Hall-of-fame baseball writer Hal McCoy knows a thing or two about America’s pastime. If you’d like to tap into that knowledge, send a question to email@example.com.
Q: Is Zack Cozart using one of those ash bats infested with the emerald borer disease that is infecting ash trees and bat supplies? — DAVE, MIAMISBURG/CENTERVILLE/BEAVERCREEK
A: If he is, he should pass them around to some teammates. If you noticed, Cozart had four hits Wednesday. And maybe you should notice that as of the end of the last road trip he was 9 for 30 (.300) and had hit safely in five of the last six games. Earlier in the season it looked as if he was swinging one of Dusty Baker’s toothpicks, but he is swinging whatever he is swinging pretty solidly.
Q: A USA Today story noted that Dusty Baker might be interested in returning to the Los Angeles Dodgers as manager following the Don Mattingly debacle. Is there any truth to it, as I am sure the DBers (Dusty Bashers) would help him pack? — CRAIG, FAIRBORN
A: Nowhere in the story does it quote Baker as saying that. The writer speculated. Baker has a contract with the Reds through 2014 and he isn’t going anywhere. Most likely Mattingly will be long gone by then and a suitable replacement will be in place. The DBers would not only help him pack, they’d pay his air fare (first class). They’d be wasting their money because he isn’t going anywhere.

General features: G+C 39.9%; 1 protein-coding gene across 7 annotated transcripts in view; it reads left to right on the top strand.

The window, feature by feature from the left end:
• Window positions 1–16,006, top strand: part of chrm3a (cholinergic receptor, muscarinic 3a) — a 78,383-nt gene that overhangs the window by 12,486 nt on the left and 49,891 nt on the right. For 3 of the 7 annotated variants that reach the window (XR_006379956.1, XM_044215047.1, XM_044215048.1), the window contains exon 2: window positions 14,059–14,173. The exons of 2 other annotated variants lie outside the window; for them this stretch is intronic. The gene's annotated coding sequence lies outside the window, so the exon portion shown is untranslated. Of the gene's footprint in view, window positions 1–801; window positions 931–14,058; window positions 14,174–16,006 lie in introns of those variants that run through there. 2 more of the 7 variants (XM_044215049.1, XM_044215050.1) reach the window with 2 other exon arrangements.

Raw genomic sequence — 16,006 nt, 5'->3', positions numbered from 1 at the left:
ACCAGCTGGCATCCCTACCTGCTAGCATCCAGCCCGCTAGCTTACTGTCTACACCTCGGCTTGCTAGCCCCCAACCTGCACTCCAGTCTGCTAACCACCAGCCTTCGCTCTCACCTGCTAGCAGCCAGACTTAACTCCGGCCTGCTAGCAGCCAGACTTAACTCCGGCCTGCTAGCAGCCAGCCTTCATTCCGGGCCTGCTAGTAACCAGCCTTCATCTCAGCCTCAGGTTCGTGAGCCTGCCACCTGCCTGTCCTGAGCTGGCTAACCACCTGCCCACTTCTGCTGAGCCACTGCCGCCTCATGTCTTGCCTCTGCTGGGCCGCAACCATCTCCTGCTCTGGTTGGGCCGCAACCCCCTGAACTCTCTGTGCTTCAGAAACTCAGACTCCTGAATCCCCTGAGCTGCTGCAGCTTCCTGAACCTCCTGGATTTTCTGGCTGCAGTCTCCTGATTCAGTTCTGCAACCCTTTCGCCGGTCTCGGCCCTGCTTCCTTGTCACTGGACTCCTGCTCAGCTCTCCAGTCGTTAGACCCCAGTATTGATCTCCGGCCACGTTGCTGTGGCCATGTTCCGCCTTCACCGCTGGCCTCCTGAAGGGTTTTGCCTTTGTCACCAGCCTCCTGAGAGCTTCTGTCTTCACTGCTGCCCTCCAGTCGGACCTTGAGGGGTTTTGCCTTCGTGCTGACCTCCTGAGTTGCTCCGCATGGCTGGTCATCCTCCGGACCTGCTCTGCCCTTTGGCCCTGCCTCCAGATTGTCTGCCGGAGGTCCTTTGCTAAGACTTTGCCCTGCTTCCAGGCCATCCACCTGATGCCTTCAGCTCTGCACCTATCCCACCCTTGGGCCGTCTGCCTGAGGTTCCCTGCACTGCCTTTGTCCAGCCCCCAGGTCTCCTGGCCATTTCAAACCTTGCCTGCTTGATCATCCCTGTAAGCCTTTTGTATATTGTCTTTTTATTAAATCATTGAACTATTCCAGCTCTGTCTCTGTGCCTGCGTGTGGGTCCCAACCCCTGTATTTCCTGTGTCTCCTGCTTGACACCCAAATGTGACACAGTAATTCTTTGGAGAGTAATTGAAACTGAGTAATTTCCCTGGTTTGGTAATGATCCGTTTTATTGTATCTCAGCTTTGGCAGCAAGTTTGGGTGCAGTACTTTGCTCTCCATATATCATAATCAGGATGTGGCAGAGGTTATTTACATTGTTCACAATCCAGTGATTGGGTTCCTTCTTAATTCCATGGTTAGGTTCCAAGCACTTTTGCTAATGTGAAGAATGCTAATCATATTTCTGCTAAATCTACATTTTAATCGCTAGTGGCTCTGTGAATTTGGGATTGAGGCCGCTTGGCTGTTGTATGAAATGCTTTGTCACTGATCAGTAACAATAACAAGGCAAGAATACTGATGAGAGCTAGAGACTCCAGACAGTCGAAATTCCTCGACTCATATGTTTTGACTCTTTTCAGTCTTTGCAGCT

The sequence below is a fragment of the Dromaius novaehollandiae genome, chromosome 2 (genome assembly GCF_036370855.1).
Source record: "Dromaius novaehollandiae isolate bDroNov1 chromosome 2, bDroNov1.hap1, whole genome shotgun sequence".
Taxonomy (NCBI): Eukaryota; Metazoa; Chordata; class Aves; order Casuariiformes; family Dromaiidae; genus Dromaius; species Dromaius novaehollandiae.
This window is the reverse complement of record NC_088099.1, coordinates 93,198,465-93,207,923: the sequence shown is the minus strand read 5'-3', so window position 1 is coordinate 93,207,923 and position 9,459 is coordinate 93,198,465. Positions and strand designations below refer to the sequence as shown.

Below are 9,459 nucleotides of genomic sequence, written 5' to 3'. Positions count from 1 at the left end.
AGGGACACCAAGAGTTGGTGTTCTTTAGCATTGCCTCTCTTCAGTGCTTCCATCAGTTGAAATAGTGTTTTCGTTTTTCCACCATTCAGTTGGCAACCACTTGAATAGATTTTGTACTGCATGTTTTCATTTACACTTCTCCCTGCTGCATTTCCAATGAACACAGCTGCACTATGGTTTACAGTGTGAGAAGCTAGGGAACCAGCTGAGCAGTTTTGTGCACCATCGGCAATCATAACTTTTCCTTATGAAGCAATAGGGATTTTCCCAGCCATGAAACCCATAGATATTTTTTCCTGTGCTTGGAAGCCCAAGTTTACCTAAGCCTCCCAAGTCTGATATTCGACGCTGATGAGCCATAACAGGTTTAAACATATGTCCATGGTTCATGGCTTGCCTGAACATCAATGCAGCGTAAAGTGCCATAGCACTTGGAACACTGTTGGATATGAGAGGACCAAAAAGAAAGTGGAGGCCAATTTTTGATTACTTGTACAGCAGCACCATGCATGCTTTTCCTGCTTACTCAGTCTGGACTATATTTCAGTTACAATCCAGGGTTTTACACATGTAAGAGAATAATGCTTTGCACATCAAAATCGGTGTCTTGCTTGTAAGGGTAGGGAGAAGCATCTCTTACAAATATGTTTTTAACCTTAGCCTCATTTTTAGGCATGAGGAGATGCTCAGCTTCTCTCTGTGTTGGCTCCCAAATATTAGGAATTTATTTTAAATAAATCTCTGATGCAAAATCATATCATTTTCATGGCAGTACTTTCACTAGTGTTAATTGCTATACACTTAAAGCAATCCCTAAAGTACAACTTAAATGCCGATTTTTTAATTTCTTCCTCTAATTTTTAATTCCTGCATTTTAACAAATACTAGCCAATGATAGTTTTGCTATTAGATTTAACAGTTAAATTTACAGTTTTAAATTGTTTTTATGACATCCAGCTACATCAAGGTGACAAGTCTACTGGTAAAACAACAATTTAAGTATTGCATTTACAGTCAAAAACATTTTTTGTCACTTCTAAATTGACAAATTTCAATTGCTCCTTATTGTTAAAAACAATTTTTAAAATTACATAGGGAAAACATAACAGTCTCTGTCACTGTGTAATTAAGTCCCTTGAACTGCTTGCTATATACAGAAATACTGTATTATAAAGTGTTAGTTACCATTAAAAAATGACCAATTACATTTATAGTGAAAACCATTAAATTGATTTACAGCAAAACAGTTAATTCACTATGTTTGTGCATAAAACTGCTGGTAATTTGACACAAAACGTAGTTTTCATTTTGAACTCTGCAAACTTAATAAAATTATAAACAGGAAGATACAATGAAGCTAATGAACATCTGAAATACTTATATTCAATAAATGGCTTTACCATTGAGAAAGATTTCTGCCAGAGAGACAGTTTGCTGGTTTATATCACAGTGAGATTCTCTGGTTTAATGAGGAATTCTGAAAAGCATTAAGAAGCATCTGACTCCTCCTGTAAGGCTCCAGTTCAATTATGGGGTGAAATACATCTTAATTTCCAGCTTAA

Q: The Reds have two upcoming series against the Cleveland Indians, two at home and then two on the road in Cleveland. Why don’t they just play four in one venue? — KYLE R., DAYTON
A: In 41 years of covering baseball I have never seen back-to-back home-and-away series against the same team. It is the product of the messed-up interleague schedule with 15 teams in each league. It has cost the Reds and Indians one game at home each because they used to play three in Cincinnati and three in Cleveland, but never back-to-back. Playing all four at one park would give the home team an unfair advantage in the battle for the not-so-coveted Ohio Cup. And those are the only four games the two Ohio clubs play against each other — at least until the World Series.
Q: Mike Leake struck out in a game last week with the bases loaded and the catcher missed the ball, so Leake ran for first. Isn’t the rule that if first base is occupied and the batter strikes out he cannot run to first base? — GARY, ST. AUGUSTINE, FLA.
A: Yes, that is the rule — with no outs or one out. The Catch-22 is that if there are two outs and a batter strikes out and the catcher misses the ball, then the batter can flee to first base, even if it’s occupied, and must be thrown out. In Leake’s case, the catcher picked up the ball and tagged home plate for a force out because the bases were loaded. With the bases loaded, if the catcher misses strike three, he can throw to any base for a force. But if I’m a player these days, I test every rule because with some of the recent faux pas by umpires who knows how they might rule it.
Q: Has Dusty Baker told Marvin Lewis to quit calling outfielder Donald Lutz to offer him a contract as a Cincinnati Bengals linebacker? – CRAIG, MIAMISBURG
A: Because Lutz grew up playing hockey in Germany, it is more likely Pittsburgh Penguins coach Don Bylsma might be calling, looking for an enforcer to help him in the NHL playoffs. Can’t you see the 6-3, 240-pound Lutz boarding some unsuspecting left wing? I’m waiting for him to run straight through some outfield wall any day now.
Q: Recognizing that no catcher in Reds history was as great in all aspects of the game as Johnny Bench, who was the best defensively, the best at calling games and the best at throwing out runners? — STAN, SPRINGBORO